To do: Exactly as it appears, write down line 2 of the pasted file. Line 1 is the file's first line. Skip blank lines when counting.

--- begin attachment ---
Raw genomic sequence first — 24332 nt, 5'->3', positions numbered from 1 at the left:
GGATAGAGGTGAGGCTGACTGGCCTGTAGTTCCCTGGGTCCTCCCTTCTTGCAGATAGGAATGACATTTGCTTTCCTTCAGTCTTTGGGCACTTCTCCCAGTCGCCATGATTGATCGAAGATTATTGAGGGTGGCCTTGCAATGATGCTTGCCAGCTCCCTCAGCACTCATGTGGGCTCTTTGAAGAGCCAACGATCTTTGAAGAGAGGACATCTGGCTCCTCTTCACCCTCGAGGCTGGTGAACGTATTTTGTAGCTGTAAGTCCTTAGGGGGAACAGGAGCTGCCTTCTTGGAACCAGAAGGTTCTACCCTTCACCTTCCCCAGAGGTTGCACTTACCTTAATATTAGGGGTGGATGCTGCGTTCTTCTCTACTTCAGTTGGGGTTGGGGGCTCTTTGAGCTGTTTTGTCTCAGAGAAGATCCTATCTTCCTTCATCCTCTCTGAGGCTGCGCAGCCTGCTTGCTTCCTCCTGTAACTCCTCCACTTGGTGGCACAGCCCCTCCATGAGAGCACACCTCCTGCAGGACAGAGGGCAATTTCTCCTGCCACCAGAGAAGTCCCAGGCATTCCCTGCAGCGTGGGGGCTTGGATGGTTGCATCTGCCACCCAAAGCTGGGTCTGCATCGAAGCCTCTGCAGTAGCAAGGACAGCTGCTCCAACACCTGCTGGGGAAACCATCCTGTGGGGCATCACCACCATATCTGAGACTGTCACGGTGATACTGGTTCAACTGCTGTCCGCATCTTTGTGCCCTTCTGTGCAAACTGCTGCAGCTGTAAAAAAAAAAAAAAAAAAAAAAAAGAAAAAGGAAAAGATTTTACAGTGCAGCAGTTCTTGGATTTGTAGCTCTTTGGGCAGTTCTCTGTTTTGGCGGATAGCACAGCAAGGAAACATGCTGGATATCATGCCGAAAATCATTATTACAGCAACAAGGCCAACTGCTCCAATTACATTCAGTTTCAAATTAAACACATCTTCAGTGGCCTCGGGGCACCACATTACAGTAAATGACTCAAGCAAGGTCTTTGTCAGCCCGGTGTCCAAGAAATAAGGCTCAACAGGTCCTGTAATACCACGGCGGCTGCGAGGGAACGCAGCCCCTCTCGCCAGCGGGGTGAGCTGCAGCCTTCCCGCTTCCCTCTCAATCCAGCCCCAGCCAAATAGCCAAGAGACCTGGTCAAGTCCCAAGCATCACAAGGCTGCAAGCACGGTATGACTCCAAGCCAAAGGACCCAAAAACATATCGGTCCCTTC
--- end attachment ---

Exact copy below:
GGATAGAGGTGAGGCTGACTGGCCTGTAGTTCCCTGGGTCCTCCCTTCTTGCAGATAGGAATGACATTTGCTTTCCTTCAGTCTTTGGGCACTTCTCCCAGTCGCCATGATTGATCGAAGATTATTGAGGGTGGCCTTGCAATGATGCTTGCCAGCTCCCTCAGCACTCATGTGGGCTCTTTGAAGAGCCAACGATCTTTGAAGAGAGGACATCTGGCTCCTCTTCACCCTCGAGGCTGGTGAACGTATTTTGTAGCTGTAAGTCCTTAGGGGGAACAGGAGCTGCCTTCTTGGAACCAGAAGGTTCTACCCTTCACCTTCCCCAGAGGTTGCACTTACCTTAATATTAGGGGTGGATGCTGCGTTCTTCTCTACTTCAGTTGGGGTTGGGGGCTCTTTGAGCTGTTTTGTCTCAGAGAAGATCCTATCTTCCTTCATCCTCTCTGAGGCTGCGCAGCCTGCTTGCTTCCTCCTGTAACTCCTCCACTTGGTGGCACAGCCCCTCCATGAGAGCACACCTCCTGCAGGACAGAGGGCAATTTCTCCTGCCACCAGAGAAGTCCCAGGCATTCCCTGCAGCGTGGGGGCTTGGATGGTTGCATCTGCCACCCAAAGCTGGGTCTGCATCGAAGCCTCTGCAGTAGCAAGGACAGCTGCTCCAACACCTGCTGGGGAAACCATCCTGTGGGGCATCACCACCATATCTGAGACTGTCACGGTGATACTGGTTCAACTGCTGTCCGCATCTTTGTGCCCTTCTGTGCAAACTGCTGCAGCTGTAAAAAAAAAAAAAAAAAAAAAAAAGAAAAAGGAAAAGATTTTACAGTGCAGCAGTTCTTGGATTTGTAGCTCTTTGGGCAGTTCTCTGTTTTGGCGGATAGCACAGCAAGGAAACATGCTGGATATCATGCCGAAAATCATTATTACAGCAACAAGGCCAACTGCTCCAATTACATTCAGTTTCAAATTAAACACATCTTCAGTGGCCTCGGGGCACCACATTACAGTAAATGACTCAAGCAAGGTCTTTGTCAGCCCGGTGTCCAAGAAATAAGGCTCAACAGGTCCTGTAATACCACGGCGGCTGCGAGGGAACGCAGCCCCTCTCGCCAGCGGGGTGAGCTGCAGCCTTCCCGCTTCCCTCTCAATCCAGCCCCAGCCAAATAGCCAAGAGACCTGGTCAAGTCCCAAGCATCACAAGGCTGCAAGCACGGTATGACTCCAAGCCAAAGGACCCAAAAACATATCGGTCCCTTC